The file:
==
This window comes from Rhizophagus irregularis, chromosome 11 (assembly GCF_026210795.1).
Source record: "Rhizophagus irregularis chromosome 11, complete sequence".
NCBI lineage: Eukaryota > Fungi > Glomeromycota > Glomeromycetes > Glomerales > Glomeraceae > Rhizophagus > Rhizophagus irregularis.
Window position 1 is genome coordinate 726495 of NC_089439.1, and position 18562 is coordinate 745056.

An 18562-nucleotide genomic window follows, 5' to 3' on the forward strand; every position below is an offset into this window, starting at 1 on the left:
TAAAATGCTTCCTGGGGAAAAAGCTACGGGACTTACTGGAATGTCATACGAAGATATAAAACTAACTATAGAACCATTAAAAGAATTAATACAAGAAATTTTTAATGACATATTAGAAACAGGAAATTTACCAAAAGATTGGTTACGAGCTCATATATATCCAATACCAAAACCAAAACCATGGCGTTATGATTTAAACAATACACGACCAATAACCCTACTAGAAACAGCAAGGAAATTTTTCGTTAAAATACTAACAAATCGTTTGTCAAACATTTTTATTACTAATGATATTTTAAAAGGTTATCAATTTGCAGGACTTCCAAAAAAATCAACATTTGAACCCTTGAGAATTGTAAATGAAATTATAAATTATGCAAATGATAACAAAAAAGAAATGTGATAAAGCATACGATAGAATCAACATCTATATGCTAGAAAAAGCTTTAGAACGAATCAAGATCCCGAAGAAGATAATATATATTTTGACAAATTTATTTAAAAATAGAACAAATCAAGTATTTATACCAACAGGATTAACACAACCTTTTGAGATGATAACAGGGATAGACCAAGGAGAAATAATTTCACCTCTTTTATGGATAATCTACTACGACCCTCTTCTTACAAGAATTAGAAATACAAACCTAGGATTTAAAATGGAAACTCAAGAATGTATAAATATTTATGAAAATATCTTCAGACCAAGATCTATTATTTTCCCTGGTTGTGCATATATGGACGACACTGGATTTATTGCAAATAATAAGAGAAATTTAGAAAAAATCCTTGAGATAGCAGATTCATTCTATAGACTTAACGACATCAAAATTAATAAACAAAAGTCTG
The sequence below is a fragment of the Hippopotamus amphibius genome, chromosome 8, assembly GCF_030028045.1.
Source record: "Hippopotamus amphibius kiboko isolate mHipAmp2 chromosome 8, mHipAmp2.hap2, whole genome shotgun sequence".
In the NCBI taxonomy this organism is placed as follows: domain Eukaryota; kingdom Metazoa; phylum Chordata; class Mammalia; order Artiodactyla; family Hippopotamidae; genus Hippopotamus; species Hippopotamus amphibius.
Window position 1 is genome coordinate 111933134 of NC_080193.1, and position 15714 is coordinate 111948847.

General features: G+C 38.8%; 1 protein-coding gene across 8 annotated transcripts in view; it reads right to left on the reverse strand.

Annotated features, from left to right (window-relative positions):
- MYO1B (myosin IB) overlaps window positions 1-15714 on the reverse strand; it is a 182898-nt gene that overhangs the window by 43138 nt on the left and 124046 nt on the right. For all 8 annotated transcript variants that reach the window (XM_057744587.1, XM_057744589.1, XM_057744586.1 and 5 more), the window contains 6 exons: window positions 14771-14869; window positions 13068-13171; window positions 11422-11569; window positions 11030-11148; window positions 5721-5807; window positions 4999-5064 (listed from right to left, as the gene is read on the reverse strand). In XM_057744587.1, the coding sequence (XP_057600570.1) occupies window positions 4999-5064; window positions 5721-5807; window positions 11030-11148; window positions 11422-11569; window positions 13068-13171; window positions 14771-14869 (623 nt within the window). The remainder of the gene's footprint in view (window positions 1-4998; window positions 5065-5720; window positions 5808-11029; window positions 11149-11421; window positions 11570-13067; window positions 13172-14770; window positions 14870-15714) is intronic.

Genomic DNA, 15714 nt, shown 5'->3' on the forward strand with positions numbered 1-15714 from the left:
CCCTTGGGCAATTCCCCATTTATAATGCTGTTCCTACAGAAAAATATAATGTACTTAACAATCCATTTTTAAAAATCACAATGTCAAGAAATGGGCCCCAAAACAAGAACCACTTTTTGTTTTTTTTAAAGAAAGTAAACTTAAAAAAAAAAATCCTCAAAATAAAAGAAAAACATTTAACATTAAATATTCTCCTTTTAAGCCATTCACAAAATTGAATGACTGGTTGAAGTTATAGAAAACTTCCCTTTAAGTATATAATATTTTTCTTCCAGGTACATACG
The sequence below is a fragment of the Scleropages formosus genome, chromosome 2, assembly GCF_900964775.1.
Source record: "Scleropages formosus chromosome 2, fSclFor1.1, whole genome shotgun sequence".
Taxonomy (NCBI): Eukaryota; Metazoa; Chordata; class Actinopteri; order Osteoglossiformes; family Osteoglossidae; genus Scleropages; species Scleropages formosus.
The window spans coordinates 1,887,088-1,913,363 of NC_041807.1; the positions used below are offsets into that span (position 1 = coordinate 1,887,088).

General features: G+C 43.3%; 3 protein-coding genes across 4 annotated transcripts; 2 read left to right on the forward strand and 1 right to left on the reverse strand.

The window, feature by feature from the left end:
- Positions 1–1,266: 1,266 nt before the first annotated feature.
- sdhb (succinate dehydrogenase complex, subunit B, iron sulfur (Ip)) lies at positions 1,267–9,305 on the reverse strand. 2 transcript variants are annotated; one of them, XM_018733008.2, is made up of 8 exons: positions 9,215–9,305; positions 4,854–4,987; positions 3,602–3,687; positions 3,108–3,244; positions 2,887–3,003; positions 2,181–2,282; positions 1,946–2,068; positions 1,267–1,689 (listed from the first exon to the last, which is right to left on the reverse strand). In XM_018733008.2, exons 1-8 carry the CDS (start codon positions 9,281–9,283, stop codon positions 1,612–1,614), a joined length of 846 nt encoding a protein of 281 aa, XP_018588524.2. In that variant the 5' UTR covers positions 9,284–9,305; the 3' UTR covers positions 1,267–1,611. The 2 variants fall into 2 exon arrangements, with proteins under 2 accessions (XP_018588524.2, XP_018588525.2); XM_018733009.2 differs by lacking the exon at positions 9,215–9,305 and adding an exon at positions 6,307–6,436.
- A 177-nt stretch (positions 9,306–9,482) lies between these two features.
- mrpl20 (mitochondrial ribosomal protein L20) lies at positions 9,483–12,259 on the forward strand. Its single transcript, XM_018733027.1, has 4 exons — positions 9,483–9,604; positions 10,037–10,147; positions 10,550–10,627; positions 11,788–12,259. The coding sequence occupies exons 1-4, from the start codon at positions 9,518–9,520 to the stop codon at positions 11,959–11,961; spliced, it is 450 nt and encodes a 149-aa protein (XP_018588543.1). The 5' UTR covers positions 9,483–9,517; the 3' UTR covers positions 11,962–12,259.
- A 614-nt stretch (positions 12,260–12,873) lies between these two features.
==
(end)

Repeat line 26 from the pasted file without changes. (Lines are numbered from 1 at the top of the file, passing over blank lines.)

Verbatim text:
- A 614-nt stretch (positions 12,260–12,873) lies between these two features.